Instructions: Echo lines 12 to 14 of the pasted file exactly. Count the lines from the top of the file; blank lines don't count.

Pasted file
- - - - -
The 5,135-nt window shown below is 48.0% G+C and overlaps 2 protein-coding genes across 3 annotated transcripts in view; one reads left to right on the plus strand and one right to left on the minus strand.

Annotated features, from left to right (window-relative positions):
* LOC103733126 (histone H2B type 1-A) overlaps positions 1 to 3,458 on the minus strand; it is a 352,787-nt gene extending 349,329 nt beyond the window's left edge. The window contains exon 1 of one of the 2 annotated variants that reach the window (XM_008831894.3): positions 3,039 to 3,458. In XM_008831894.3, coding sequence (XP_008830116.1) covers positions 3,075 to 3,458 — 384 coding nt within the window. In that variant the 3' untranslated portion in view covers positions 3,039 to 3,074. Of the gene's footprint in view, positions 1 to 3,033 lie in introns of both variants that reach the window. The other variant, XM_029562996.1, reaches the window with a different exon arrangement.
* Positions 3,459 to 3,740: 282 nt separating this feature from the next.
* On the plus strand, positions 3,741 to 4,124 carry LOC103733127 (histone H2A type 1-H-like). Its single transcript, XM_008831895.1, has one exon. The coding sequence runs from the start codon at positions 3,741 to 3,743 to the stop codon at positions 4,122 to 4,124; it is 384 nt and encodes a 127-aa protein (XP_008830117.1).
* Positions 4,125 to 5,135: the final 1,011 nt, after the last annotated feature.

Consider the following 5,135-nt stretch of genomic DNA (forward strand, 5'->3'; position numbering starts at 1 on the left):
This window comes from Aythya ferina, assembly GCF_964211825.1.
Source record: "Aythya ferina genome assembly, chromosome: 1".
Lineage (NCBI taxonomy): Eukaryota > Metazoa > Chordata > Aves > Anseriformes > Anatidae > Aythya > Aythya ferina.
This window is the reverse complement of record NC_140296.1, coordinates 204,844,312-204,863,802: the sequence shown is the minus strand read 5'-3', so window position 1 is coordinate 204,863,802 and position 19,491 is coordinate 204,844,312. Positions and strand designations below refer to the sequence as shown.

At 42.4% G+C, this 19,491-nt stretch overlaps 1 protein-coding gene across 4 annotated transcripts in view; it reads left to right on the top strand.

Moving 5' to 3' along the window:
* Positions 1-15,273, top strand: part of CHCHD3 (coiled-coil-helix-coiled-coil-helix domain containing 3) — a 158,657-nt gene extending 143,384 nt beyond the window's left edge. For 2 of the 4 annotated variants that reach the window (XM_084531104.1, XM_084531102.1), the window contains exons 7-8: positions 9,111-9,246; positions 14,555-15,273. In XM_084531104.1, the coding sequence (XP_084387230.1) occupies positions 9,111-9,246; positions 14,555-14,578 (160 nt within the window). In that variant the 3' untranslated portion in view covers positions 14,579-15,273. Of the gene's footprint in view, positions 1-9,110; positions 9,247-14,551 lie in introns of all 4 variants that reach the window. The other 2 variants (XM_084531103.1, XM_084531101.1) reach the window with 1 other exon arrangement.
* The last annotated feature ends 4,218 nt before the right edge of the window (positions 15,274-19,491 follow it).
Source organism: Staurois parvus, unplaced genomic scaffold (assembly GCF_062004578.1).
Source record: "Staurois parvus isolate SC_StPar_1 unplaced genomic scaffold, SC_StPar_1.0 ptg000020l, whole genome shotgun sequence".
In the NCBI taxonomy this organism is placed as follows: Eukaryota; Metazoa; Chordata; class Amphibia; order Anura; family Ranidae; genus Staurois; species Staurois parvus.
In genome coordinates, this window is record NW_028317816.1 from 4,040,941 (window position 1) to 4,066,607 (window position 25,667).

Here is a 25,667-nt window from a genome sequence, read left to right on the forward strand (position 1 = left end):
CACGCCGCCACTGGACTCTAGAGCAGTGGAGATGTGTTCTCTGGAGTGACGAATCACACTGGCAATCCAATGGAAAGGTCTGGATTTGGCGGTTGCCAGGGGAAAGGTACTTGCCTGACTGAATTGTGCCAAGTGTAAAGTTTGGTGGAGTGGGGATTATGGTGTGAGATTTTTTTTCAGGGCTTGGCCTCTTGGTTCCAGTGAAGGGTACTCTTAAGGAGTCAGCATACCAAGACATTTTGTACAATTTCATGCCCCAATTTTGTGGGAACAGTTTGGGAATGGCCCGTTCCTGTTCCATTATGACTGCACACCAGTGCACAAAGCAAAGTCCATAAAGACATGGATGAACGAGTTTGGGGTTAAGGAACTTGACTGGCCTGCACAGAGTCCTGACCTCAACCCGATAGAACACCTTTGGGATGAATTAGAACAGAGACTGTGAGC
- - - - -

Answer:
At 42.4% G+C, this 19,491-nt stretch overlaps 1 protein-coding gene across 4 annotated transcripts in view; it reads left to right on the top strand.

Moving 5' to 3' along the window:
* Positions 1-15,273, top strand: part of CHCHD3 (coiled-coil-helix-coiled-coil-helix domain containing 3) — a 158,657-nt gene extending 143,384 nt beyond the window's left edge. For 2 of the 4 annotated variants that reach the window (XM_084531104.1, XM_084531102.1), the window contains exons 7-8: positions 9,111-9,246; positions 14,555-15,273. In XM_084531104.1, the coding sequence (XP_084387230.1) occupies positions 9,111-9,246; positions 14,555-14,578 (160 nt within the window). In that variant the 3' untranslated portion in view covers positions 14,579-15,273. Of the gene's footprint in view, positions 1-9,110; positions 9,247-14,551 lie in introns of all 4 variants that reach the window. The other 2 variants (XM_084531103.1, XM_084531101.1) reach the window with 1 other exon arrangement.